How to Draw a Straight Line: A Lecture on Linkages

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Macmillan and Company, 1877 - Geometrical drawing - 51 pages
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Page 15 - Peaucellier's merit has at last been recognised, and he has been awarded the great mech inical prize of the Institute of France, the " Prix Montyon." M. Peaucellier's apparatus is shown in Fig. 5. It has, as you see, seven pieces or links. There are first of all two long links of equal length. These are both pivoted at the same fixed point ; their other extremities are pivoted to opposite angles of a rhombus composed of four equal shorter links. The portion of the apparatus I have thus far described,...
Page 27 - С, and P of the Peaucellier cell in Fig. 7, we see how P comes to describe a circle. It is hardly necessary for me to state the importance of the Peaucellier compass in the mechanical arts for drawing circles of large radius. Of course the various modifications of the " cell " I have described may all be employed for the purpose.
Page 14 - Can we solve the proGlem with five ? Well, we can, but this was not the first accurate parallel motion discovered, and we must give the first inventor his due (although he did not find the simplest way), and proceed in strict chronological order. In 1864, eighty years after Watt's discovery, the problem was first solved by M. Peaucellier, an officer of Engineers in the French army. His discovery was not at first estimated at its true value, fell almost into oblivion, and was rediscovered by a Russian...
Page 9 - ... years ago they would have had a value which, through the great improvements that modern mechanicians have effected in the production of true planes, rulers and other exact mechanical structures, cannot now be ascribed to them. But linkages have not at present, I think, been sufficiently put before the mechanician to enable us to say what value should really be set upon them. The practical results obtained by the use of linkages are but few in number, and are closely connected with the problem...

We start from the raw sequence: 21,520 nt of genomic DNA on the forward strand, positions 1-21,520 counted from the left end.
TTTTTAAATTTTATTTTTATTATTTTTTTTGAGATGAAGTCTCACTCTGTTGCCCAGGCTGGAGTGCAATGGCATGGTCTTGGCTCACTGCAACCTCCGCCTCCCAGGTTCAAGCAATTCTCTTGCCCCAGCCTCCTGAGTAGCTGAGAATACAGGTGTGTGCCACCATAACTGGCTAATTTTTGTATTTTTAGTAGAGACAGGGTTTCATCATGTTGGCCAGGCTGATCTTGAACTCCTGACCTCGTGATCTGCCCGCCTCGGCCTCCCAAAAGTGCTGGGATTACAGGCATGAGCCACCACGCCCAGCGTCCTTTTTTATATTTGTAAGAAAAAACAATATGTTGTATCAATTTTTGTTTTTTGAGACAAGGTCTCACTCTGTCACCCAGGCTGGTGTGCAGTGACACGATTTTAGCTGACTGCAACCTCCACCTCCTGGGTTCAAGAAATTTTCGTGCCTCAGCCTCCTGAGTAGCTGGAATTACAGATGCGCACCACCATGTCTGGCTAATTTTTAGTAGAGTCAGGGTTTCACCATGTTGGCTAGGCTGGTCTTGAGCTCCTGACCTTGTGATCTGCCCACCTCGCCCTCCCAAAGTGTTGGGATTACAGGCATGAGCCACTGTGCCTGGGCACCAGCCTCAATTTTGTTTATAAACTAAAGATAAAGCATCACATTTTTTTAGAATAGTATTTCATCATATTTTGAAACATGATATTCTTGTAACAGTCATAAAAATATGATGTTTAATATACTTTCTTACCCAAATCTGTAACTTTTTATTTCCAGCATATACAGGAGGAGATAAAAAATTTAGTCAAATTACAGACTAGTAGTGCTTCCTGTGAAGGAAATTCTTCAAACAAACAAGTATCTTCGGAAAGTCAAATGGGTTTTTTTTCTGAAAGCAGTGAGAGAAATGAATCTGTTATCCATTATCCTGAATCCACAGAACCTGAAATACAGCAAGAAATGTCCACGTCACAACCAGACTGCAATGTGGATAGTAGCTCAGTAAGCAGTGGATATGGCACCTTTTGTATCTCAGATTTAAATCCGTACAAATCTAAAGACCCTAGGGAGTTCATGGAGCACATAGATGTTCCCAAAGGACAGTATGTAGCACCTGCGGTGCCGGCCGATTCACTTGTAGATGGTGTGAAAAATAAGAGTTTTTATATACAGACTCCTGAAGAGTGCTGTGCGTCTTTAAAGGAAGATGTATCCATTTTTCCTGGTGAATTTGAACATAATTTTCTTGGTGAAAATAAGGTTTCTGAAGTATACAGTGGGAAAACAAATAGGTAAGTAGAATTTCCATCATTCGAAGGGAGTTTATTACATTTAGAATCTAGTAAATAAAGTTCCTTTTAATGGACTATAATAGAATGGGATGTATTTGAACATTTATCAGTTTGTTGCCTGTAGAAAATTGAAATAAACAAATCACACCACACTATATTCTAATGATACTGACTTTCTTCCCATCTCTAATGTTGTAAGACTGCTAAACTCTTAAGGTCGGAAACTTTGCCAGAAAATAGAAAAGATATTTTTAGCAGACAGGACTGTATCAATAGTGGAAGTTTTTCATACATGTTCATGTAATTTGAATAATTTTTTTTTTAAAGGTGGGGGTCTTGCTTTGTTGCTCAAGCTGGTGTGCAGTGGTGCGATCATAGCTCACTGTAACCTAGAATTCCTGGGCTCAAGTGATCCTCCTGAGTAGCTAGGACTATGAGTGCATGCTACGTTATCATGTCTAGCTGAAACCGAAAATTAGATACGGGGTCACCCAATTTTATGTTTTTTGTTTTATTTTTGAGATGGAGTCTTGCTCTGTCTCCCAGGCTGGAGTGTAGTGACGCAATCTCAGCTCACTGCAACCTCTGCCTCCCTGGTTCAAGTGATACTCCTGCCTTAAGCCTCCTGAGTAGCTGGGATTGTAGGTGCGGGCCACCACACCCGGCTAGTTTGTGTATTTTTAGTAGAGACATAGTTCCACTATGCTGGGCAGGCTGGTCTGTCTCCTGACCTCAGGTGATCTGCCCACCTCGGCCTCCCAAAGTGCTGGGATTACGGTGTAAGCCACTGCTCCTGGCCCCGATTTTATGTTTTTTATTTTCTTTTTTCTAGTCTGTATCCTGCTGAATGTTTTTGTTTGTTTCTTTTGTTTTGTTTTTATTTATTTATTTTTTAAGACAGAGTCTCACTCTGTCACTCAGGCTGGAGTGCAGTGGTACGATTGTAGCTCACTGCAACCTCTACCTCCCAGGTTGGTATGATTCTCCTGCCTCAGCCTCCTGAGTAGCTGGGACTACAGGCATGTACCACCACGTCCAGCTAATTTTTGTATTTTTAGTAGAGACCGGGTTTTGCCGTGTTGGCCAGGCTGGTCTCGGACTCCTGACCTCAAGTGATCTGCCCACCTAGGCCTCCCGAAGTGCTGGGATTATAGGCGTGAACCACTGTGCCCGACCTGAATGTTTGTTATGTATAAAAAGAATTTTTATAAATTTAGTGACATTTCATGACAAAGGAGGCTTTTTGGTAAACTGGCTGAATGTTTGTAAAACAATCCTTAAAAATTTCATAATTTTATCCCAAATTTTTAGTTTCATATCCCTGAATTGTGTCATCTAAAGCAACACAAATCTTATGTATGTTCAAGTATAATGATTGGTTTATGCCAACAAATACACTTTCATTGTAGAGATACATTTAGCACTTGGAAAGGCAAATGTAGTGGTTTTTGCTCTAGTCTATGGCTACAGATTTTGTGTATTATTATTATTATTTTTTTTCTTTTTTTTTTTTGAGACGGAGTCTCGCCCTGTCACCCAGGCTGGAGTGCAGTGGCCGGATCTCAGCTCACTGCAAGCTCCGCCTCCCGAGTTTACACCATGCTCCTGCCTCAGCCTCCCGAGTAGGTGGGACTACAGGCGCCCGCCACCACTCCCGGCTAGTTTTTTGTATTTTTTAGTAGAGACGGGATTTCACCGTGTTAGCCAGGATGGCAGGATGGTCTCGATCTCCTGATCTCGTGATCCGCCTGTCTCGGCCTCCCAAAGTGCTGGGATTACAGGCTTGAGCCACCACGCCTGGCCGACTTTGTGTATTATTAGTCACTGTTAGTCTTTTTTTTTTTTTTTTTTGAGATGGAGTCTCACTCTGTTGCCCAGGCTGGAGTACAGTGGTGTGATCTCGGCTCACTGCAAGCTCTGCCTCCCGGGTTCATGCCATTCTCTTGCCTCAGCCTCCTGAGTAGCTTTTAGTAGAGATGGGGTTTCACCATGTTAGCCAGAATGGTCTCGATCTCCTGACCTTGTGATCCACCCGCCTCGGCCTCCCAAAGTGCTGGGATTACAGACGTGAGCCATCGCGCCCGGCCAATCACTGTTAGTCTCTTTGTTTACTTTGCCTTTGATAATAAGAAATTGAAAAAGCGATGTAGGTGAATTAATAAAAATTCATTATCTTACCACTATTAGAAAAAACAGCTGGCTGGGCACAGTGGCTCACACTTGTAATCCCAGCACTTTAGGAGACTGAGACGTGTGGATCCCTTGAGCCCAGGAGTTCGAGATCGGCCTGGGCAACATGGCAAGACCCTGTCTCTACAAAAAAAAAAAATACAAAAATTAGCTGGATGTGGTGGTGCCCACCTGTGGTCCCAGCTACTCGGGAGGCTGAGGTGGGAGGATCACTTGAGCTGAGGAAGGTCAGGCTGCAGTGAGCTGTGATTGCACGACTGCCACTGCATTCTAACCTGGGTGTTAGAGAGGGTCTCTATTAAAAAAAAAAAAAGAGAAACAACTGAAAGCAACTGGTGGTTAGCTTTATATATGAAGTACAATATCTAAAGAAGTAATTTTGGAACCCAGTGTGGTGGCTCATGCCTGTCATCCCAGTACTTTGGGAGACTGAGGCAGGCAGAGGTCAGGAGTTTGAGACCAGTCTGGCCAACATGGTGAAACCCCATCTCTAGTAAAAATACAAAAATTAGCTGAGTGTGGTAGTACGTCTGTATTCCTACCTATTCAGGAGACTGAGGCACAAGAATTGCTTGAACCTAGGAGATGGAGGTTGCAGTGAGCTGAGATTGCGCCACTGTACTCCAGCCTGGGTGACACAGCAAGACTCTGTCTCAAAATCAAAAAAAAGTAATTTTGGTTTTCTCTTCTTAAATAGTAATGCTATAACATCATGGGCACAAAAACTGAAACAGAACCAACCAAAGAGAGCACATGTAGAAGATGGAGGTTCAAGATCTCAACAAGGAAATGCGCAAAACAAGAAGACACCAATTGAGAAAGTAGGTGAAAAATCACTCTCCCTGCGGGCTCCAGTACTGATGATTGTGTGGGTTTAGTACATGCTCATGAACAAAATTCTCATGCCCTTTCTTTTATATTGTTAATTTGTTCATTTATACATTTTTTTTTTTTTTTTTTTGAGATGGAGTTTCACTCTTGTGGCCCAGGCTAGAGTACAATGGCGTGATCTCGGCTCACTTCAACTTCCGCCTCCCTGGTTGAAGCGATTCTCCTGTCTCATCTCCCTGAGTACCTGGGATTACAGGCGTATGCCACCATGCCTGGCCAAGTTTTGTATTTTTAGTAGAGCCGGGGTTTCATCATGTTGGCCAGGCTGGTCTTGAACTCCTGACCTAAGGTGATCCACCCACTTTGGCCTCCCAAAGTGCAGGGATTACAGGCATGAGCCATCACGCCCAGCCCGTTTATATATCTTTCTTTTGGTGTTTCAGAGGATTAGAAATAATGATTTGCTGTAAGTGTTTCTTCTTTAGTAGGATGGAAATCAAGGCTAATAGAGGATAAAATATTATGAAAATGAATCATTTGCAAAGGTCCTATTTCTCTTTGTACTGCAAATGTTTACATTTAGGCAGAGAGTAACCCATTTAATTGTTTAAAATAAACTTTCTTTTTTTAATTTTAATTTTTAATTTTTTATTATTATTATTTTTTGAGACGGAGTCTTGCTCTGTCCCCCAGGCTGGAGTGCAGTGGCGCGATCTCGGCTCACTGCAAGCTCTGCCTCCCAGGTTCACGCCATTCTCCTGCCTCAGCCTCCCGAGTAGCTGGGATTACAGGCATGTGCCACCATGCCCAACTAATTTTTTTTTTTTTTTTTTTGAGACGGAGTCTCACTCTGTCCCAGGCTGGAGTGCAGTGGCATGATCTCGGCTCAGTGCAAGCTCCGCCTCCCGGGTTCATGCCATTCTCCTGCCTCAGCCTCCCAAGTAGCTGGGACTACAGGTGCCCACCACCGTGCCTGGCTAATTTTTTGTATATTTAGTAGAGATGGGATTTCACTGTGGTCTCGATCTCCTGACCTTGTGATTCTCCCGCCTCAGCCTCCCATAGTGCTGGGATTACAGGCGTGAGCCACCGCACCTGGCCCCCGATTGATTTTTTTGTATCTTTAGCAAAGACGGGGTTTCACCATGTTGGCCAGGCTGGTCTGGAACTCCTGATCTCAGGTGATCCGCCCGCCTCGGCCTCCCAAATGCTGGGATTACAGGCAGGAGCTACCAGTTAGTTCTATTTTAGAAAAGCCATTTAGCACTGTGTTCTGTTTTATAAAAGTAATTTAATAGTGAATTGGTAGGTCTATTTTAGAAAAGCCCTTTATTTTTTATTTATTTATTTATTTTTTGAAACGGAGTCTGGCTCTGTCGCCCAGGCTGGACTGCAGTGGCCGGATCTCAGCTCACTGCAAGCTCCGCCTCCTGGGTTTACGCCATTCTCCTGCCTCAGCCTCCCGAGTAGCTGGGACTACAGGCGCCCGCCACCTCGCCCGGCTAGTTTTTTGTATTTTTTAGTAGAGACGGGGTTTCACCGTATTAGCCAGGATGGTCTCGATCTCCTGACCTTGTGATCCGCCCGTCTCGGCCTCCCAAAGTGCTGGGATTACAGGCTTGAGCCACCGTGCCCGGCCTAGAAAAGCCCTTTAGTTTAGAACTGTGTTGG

Page 16 - ... we see that the height of the "kite" multiplied by that of the " spear-head" is constant. . Let us now, instead of amalgamating the long links of the two linkages, amalgamate the short ones. We then get the linkage of Fig. 9 ; and if the pivot where the short links meet is fixed, and one of the other free pivots be made to move in the circle of Fig. 6 by the extra link, the other will describe, not the straight line PM, but the straight line P
Page 16 - Thus, since OA and AP are both constant, OC.OP is always constant, however far or near C and P may be to 0. If then the pivot 0 be fixed to the point 0 in Fig. 3, and the pivot C be made to describe the circle in the figure by being pivoted to the end of the extra link, the pivot P will satisfy all the conditions necessary to make it move in a straight line, and a pencil at P will draw a straight line. The distance of the line from the fixed pivots will of...
Page 27 - ... importance of the Peaucellier compass in the mechanical arts for drawing circles of large radius. Of course the various modifications of the " cell " I have described may all be employed for the purpose. The models exhibited by the Conservatoire and M. Breguet are furnished with sliding7 pivots for the purpose of varying the distance between 0 and Q, and thus getting circles of any radius.
Page 23 - After this discover)' of Prof. Sylvester it occurred to him and to me simultaneously — our letters announcing our discovery to each other crossing in the post — that the principle of the plagiograph might be extended to Mr. Hart's contra-parallelogram ; and this discovery I shall now proceed to explain to you. I shall, however, be more easily able to do so by approaching it in a different manner to that in which I did when 1 discovered it.
Page 16 - P2 which may be varied at pleasure. I hope you clearly understand the two elements composing the apparatus, the extra link and the cell, and the part each plays, as I now wish to describe to you some modifications of the cell. The extra link will remain the same as before, and it is only the cell which will undergo alteration. If I take the two linkages in Fig. 8, which are known as the "kite
Page 3 - Geometry," requires that we should be able to effect certain processes. These Postulates, as the requirements are termed, may roughly be said to demand that we should be able to describe straight lines and circles. And so great is the veneration that is paid to this master-geometrician, that there are many who would refuse the designation of " geometrical " to a demonstration which requires any other construction than can be effected by straight lines and circles. Hence many problems — such as,...

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